A woman holds up a big star, letting pieces of it float into the night sky

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If you read a lot of writing advice online, you’ve probably run into the goal model of storytelling. Under this model, a story is defined as a character pursuing a goal. This is different from the model Mythcreants advocates, which defines a story as a problem followed by a resolution. The two models are actually more similar than they sound, but they still have important differences.

Let’s cover in what ways the goal model is helpful and where it falls short.

The Overlap Between Problems and Goals

Many stories fit neatly into either model. This is especially likely if they are following best practices for improving audience engagement, though it’s still not guaranteed.


Zuri has to get to shore before her boat sinks. She patches the damage to the hull as best she can, cranks up the engine to the highest speed, and bails water with a fury. Unfortunately, the boat is still sinking faster than it’s moving toward land. Then Zuri realizes she should follow the current, even though the distance to shore is longer that way. This makes the boat go fast enough to reach the shore in time.

In the above example, Zuri has a problem: her boat is sinking while she’s still far from shore. She also has a goal: to solve that problem by reaching shore before the boat becomes submerged. The story ends as she accomplishes her goal, which also resolves the problem.

Because a boat sinking is a high-tension problem, the overlap between problem and goal is pretty obvious. Let’s look at a more subtle example.


Zuri dreams of leaving her dead-end job to join the circus. When a circus comes to town, she auditions, but she doesn’t have an act that is strong enough to impress a tough crowd. Finally, she vents her frustration right at her would-be employer. They find her biting commentary so funny, they ask to start training her as a master of ceremonies. Zuri accepts.

Above, Zuri still has a problem she is trying to solve: she is dissatisfied with a career that is leading nowhere. If this example were fleshed out into a strong story, it would spend time upfront establishing all the issues with her current job before she tries out for the circus.

However, if someone were to summarize the story, they could easily leave the problem out. Instead, they’re likely to say, “Zuri dreams of joining the circus, so when the circus comes to town…” That’s because the main character and the activities they engage in are obvious, whereas the problem might not be. Given that, it’s easy to fall back on the goal model even when it isn’t the best fit.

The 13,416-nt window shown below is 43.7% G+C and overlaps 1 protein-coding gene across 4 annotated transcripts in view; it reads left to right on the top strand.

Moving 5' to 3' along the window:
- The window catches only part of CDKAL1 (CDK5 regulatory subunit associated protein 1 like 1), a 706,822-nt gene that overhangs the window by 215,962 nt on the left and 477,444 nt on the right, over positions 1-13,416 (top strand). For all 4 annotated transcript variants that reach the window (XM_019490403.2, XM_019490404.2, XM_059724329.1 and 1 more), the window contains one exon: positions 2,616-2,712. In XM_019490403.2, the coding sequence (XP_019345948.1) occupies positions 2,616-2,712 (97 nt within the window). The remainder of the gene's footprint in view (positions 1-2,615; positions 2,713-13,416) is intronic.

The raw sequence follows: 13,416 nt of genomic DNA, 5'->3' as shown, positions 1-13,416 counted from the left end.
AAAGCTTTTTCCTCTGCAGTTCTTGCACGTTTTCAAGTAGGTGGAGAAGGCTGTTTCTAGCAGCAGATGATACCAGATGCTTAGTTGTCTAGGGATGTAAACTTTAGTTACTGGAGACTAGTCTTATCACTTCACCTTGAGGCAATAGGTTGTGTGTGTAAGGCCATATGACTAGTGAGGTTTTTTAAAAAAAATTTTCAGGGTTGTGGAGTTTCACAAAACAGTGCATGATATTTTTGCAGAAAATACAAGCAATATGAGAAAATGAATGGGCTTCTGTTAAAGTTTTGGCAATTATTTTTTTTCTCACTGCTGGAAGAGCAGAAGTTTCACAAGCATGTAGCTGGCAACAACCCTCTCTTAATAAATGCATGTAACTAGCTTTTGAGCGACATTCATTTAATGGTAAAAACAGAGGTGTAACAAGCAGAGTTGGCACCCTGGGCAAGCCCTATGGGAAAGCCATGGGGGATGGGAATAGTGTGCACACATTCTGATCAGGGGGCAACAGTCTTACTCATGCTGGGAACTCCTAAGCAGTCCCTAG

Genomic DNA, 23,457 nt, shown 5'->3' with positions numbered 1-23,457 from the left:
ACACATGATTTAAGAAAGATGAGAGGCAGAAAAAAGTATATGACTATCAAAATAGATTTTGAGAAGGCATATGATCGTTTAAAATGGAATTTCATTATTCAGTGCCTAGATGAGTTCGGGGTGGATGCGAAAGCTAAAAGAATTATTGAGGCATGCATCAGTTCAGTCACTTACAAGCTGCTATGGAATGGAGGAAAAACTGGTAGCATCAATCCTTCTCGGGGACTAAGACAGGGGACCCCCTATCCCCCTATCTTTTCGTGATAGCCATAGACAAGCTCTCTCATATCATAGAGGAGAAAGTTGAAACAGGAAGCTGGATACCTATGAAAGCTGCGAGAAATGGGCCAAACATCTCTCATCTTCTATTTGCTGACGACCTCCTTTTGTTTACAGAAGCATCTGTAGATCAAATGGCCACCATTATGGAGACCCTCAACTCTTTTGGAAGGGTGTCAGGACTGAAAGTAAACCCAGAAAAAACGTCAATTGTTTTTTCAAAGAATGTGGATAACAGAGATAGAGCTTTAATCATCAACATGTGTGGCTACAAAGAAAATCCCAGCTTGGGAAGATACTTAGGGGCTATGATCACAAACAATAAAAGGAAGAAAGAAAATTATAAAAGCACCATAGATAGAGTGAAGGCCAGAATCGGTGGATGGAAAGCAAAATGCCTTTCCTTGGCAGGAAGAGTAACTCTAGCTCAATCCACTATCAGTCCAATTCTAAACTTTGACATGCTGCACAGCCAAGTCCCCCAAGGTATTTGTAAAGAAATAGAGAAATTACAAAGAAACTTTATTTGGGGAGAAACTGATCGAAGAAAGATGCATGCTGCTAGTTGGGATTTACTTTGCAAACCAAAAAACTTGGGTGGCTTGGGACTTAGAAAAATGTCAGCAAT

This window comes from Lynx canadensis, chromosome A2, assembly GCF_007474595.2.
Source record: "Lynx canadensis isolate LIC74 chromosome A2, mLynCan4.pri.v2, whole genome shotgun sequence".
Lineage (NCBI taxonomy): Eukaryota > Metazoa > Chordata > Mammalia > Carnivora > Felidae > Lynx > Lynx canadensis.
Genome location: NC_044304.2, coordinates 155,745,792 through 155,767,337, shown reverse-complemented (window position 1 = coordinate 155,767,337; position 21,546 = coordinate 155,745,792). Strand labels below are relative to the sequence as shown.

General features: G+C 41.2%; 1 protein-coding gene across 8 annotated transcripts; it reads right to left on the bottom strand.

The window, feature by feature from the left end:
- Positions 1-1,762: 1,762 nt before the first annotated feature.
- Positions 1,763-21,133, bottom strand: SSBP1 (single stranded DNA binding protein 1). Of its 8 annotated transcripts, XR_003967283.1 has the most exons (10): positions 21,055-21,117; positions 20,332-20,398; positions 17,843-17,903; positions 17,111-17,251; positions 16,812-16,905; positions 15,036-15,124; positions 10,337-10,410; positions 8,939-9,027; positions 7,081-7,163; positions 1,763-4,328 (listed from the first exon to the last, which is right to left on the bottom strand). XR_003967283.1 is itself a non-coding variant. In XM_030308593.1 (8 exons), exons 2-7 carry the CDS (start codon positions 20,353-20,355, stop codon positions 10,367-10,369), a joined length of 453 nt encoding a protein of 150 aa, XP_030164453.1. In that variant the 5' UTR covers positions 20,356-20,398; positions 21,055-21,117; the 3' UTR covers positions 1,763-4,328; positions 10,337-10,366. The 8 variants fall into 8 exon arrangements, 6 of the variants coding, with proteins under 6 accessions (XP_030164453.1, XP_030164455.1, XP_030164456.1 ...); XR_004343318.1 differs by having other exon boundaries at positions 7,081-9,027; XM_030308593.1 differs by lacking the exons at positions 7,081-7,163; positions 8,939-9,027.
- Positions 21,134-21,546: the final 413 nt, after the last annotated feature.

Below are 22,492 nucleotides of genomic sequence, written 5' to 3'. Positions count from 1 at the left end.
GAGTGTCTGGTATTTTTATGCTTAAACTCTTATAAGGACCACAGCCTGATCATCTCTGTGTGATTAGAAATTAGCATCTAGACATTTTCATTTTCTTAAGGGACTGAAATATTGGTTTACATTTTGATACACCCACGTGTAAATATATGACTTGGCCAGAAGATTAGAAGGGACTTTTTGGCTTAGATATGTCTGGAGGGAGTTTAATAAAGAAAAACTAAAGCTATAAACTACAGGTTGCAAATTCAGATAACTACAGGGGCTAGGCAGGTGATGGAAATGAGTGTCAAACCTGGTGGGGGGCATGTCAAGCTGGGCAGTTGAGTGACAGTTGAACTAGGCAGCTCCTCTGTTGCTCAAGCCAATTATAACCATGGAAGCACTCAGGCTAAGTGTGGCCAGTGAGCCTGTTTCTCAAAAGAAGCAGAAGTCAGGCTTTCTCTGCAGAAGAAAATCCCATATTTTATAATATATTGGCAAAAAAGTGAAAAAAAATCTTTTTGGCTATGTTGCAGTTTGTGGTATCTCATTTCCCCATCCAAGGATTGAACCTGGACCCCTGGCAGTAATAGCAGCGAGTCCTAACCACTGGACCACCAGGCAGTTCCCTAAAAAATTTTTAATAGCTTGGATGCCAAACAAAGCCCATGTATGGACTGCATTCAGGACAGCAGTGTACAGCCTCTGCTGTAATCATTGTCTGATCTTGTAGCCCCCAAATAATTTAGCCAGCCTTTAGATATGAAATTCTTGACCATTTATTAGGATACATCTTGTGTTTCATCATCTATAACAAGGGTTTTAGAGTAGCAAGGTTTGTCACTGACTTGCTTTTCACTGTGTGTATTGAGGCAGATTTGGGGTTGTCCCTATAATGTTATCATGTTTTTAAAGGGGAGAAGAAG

This matters, because while the problem and goal models can be two ways of looking at the same structure, they won’t always be. Each one can exist without the other.

Where the Goal Model Helps

While the goal model has flaws, it’s definitely better than nothing.

Creating a Causality Chain

Unfortunately, many people who claim to be knowledgeable about stories are still spreading the myth that a story is any series of events. Writers who haven’t learned better will create stories where events happen at random, with no relation to each other. In actuality, story events should be like a row of dominoes. Each event should change how the story unfolds.

Both the problem model and the goal model help address this. In the problem model, each event is a step toward resolving the problem. In the goal model, each event is a step toward achieving a goal – or attempting to, anyway. As long as the main character sticks to the same goal, it can connect events and give them a greater purpose.

Focusing on the Main Character

At Mythcreants, we frequently advocate for choosing a single main character and sticking with them as closely as possible. Provided the main character is decently likable, audiences will get attached to them. That means higher engagement when the main character is present and higher tension for anything that affects the main character.

However, writers are always trying to do too much. Part of that is throwing in ten protagonists and switching between ten unrelated viewpoints. The goal model helps discourage that by framing the plot in terms of what a single character is trying to do. A writer might still create a different goal for each of ten viewpoint characters, but it helps.

Creating Motivation and Proactivity